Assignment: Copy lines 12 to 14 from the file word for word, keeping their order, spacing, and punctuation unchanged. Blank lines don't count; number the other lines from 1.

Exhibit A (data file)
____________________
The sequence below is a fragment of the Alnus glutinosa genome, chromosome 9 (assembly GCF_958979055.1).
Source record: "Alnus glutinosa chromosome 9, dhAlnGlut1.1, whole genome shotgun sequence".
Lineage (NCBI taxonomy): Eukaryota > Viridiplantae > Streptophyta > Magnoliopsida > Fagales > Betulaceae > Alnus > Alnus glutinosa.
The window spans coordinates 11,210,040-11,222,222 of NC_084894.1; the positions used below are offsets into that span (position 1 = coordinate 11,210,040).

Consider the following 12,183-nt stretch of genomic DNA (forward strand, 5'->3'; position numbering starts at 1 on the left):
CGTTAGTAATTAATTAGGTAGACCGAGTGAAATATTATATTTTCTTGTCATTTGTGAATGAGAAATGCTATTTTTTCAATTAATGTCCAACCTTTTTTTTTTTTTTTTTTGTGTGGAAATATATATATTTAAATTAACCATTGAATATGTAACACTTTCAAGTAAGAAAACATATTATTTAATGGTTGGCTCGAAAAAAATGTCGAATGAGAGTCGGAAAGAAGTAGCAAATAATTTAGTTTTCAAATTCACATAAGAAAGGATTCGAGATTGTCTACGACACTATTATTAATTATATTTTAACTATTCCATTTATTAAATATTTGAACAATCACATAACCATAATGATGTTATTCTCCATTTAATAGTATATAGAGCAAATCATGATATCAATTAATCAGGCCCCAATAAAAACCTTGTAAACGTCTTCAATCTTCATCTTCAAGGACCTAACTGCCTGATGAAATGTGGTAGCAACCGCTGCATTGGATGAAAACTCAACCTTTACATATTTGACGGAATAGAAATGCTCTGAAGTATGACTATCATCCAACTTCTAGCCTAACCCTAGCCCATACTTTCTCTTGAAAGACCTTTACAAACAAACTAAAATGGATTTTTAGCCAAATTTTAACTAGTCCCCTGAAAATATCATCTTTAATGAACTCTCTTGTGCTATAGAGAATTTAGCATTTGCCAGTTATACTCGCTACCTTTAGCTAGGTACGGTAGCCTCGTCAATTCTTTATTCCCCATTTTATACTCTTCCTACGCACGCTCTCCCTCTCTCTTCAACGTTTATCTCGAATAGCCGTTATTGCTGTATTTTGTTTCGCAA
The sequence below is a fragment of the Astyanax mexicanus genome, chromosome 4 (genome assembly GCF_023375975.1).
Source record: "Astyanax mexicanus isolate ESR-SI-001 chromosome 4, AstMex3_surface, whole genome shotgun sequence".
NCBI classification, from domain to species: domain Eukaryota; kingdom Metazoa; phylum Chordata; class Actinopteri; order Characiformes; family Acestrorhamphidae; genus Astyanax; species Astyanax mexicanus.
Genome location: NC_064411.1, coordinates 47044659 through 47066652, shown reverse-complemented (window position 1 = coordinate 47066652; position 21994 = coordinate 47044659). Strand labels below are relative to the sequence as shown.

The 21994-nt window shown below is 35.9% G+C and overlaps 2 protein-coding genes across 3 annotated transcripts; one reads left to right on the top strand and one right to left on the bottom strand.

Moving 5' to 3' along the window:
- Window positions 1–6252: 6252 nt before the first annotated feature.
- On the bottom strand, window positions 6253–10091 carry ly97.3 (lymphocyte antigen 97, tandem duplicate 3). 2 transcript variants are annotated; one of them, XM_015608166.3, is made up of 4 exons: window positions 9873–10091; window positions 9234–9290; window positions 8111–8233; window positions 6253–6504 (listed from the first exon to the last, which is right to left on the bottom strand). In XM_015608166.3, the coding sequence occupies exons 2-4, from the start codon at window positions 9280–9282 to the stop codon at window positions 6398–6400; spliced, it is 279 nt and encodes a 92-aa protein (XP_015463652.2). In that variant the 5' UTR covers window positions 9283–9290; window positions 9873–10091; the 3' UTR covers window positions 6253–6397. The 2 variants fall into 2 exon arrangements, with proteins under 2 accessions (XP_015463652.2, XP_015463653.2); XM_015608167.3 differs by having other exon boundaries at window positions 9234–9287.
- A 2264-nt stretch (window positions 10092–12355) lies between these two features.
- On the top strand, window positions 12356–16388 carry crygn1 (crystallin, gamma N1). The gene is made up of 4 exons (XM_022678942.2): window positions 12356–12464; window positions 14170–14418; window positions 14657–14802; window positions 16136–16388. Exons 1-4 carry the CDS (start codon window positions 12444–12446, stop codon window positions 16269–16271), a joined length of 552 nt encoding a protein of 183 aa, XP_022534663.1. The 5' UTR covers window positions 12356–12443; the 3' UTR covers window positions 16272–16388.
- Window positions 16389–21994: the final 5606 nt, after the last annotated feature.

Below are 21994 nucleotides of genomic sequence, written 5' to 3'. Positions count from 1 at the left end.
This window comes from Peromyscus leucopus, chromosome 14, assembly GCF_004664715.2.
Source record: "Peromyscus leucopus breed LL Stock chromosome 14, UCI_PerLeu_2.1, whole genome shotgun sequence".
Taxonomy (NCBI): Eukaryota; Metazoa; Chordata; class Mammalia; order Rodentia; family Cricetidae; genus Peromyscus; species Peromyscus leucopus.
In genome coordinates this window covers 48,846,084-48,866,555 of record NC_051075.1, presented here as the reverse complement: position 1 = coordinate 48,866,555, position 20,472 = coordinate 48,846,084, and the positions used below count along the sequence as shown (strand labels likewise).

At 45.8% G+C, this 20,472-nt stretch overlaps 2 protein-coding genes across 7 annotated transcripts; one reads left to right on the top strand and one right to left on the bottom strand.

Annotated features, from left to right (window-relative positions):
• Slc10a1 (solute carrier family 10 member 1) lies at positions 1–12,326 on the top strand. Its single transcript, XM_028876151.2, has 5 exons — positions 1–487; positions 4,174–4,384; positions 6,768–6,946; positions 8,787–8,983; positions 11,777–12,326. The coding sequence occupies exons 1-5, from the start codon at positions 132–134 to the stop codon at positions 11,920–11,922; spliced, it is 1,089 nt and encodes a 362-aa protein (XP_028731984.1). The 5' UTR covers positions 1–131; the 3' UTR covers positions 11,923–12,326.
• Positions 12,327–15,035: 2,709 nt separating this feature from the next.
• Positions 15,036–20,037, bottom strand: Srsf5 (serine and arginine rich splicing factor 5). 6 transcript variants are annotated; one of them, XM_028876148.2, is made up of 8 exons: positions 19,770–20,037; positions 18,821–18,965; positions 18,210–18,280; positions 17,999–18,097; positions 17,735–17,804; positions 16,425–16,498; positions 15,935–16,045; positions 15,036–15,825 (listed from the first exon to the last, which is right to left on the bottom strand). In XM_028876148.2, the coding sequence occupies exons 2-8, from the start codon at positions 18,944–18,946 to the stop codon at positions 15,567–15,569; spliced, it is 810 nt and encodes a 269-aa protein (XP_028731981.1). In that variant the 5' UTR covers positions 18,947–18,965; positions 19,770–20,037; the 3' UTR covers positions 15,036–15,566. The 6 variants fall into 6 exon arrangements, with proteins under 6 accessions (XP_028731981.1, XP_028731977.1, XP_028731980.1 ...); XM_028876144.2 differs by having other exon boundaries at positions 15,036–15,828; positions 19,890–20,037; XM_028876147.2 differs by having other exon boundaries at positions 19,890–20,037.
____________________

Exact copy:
Moving 5' to 3' along the window:
- Window positions 1–6252: 6252 nt before the first annotated feature.
- On the bottom strand, window positions 6253–10091 carry ly97.3 (lymphocyte antigen 97, tandem duplicate 3). 2 transcript variants are annotated; one of them, XM_015608166.3, is made up of 4 exons: window positions 9873–10091; window positions 9234–9290; window positions 8111–8233; window positions 6253–6504 (listed from the first exon to the last, which is right to left on the bottom strand). In XM_015608166.3, the coding sequence occupies exons 2-4, from the start codon at window positions 9280–9282 to the stop codon at window positions 6398–6400; spliced, it is 279 nt and encodes a 92-aa protein (XP_015463652.2). In that variant the 5' UTR covers window positions 9283–9290; window positions 9873–10091; the 3' UTR covers window positions 6253–6397. The 2 variants fall into 2 exon arrangements, with proteins under 2 accessions (XP_015463652.2, XP_015463653.2); XM_015608167.3 differs by having other exon boundaries at window positions 9234–9287.